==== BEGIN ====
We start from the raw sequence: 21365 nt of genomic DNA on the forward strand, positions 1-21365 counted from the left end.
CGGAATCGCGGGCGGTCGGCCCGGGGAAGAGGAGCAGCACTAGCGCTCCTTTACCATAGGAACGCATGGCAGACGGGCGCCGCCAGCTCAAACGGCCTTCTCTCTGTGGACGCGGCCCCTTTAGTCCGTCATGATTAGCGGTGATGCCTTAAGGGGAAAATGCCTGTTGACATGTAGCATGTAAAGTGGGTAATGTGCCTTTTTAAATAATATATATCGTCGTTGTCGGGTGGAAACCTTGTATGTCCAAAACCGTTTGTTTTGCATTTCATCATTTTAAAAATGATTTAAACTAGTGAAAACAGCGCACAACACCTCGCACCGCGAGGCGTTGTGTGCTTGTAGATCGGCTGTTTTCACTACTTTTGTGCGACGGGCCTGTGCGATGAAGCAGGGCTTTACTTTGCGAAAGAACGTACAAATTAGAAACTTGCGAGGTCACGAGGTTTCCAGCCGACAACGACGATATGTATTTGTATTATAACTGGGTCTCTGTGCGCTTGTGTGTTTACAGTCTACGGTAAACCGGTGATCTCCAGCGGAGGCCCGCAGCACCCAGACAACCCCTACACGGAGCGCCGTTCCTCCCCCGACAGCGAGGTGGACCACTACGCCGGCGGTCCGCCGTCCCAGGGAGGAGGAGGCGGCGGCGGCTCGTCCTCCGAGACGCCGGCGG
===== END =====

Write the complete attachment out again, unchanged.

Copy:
We start from the raw sequence: 21365 nt of genomic DNA on the forward strand, positions 1-21365 counted from the left end.
CGGAATCGCGGGCGGTCGGCCCGGGGAAGAGGAGCAGCACTAGCGCTCCTTTACCATAGGAACGCATGGCAGACGGGCGCCGCCAGCTCAAACGGCCTTCTCTCTGTGGACGCGGCCCCTTTAGTCCGTCATGATTAGCGGTGATGCCTTAAGGGGAAAATGCCTGTTGACATGTAGCATGTAAAGTGGGTAATGTGCCTTTTTAAATAATATATATCGTCGTTGTCGGGTGGAAACCTTGTATGTCCAAAACCGTTTGTTTTGCATTTCATCATTTTAAAAATGATTTAAACTAGTGAAAACAGCGCACAACACCTCGCACCGCGAGGCGTTGTGTGCTTGTAGATCGGCTGTTTTCACTACTTTTGTGCGACGGGCCTGTGCGATGAAGCAGGGCTTTACTTTGCGAAAGAACGTACAAATTAGAAACTTGCGAGGTCACGAGGTTTCCAGCCGACAACGACGATATGTATTTGTATTATAACTGGGTCTCTGTGCGCTTGTGTGTTTACAGTCTACGGTAAACCGGTGATCTCCAGCGGAGGCCCGCAGCACCCAGACAACCCCTACACGGAGCGCCGTTCCTCCCCCGACAGCGAGGTGGACCACTACGCCGGCGGTCCGCCGTCCCAGGGAGGAGGAGGCGGCGGCGGCTCGTCCTCCGAGACGCCGGCGG